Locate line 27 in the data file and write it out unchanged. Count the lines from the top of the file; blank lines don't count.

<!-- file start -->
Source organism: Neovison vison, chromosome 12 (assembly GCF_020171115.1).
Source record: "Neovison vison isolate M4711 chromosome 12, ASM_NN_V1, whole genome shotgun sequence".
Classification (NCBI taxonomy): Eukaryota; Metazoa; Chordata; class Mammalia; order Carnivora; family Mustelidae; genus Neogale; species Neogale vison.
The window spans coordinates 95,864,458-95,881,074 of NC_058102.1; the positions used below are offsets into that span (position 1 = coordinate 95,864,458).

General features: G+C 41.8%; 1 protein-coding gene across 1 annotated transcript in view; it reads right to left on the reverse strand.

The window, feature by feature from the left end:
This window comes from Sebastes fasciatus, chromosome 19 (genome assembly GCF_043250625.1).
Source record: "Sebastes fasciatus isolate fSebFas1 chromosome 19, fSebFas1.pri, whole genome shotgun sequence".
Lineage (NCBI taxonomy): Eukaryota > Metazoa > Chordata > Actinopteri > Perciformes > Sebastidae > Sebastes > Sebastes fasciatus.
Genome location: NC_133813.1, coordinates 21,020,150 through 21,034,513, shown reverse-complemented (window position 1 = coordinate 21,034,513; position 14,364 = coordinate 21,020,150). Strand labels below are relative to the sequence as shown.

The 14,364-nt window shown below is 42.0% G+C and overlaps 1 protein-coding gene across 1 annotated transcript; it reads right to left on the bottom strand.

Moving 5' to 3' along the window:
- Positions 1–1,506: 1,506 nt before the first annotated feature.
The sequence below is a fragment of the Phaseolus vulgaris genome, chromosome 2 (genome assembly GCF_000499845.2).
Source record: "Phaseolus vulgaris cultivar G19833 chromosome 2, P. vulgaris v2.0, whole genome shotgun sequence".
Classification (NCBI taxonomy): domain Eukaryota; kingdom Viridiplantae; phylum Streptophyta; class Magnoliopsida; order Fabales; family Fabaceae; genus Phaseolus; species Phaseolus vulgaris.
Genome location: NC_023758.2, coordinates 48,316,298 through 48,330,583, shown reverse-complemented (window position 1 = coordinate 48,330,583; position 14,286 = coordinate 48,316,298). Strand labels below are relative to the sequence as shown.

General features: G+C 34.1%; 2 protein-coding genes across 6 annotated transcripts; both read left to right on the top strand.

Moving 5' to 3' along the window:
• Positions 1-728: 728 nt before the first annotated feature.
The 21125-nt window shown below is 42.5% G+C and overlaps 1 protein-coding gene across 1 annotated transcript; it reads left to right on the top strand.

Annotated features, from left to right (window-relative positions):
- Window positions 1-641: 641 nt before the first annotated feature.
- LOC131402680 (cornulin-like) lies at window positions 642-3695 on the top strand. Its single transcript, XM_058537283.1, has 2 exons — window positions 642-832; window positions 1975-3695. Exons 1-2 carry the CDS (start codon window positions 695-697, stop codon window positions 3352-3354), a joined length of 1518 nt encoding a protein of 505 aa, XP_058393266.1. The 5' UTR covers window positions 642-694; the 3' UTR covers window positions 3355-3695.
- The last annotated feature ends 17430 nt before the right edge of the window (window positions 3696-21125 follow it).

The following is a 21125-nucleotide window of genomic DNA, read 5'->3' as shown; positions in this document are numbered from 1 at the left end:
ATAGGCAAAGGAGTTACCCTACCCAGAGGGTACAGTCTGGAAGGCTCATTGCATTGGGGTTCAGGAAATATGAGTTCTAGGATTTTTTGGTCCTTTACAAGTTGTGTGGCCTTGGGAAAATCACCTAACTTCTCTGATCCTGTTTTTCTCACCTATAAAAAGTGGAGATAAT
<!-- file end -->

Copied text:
ATAGGCAAAGGAGTTACCCTACCCAGAGGGTACAGTCTGGAAGGCTCATTGCATTGGGGTTCAGGAAATATGAGTTCTAGGATTTTTTGGTCCTTTACAAGTTGTGTGGCCTTGGGAAAATCACCTAACTTCTCTGATCCTGTTTTTCTCACCTATAAAAAGTGGAGATAAT